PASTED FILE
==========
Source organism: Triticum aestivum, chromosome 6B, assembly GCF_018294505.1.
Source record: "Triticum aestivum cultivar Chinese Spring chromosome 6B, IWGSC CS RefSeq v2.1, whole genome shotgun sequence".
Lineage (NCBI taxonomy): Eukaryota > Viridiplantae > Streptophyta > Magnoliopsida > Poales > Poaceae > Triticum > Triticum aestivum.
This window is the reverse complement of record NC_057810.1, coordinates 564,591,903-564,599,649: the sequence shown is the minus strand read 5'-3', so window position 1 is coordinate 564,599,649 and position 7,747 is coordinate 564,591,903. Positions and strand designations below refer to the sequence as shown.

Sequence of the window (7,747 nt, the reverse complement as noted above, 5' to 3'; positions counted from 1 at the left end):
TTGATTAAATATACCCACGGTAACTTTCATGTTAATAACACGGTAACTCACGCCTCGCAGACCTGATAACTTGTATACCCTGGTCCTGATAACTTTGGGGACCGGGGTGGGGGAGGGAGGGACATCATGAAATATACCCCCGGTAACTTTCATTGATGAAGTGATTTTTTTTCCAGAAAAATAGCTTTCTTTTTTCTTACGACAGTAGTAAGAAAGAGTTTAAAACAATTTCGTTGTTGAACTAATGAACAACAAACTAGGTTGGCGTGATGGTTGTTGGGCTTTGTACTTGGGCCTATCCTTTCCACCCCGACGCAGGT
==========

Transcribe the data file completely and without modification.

Source organism: Triticum aestivum, chromosome 6B, assembly GCF_018294505.1.
Source record: "Triticum aestivum cultivar Chinese Spring chromosome 6B, IWGSC CS RefSeq v2.1, whole genome shotgun sequence".
Lineage (NCBI taxonomy): Eukaryota > Viridiplantae > Streptophyta > Magnoliopsida > Poales > Poaceae > Triticum > Triticum aestivum.
This window is the reverse complement of record NC_057810.1, coordinates 564,591,903-564,599,649: the sequence shown is the minus strand read 5'-3', so window position 1 is coordinate 564,599,649 and position 7,747 is coordinate 564,591,903. Positions and strand designations below refer to the sequence as shown.

Sequence of the window (7,747 nt, the reverse complement as noted above, 5' to 3'; positions counted from 1 at the left end):
TTGATTAAATATACCCACGGTAACTTTCATGTTAATAACACGGTAACTCACGCCTCGCAGACCTGATAACTTGTATACCCTGGTCCTGATAACTTTGGGGACCGGGGTGGGGGAGGGAGGGACATCATGAAATATACCCCCGGTAACTTTCATTGATGAAGTGATTTTTTTTCCAGAAAAATAGCTTTCTTTTTTCTTACGACAGTAGTAAGAAAGAGTTTAAAACAATTTCGTTGTTGAACTAATGAACAACAAACTAGGTTGGCGTGATGGTTGTTGGGCTTTGTACTTGGGCCTATCCTTTCCACCCCGACGCAGGT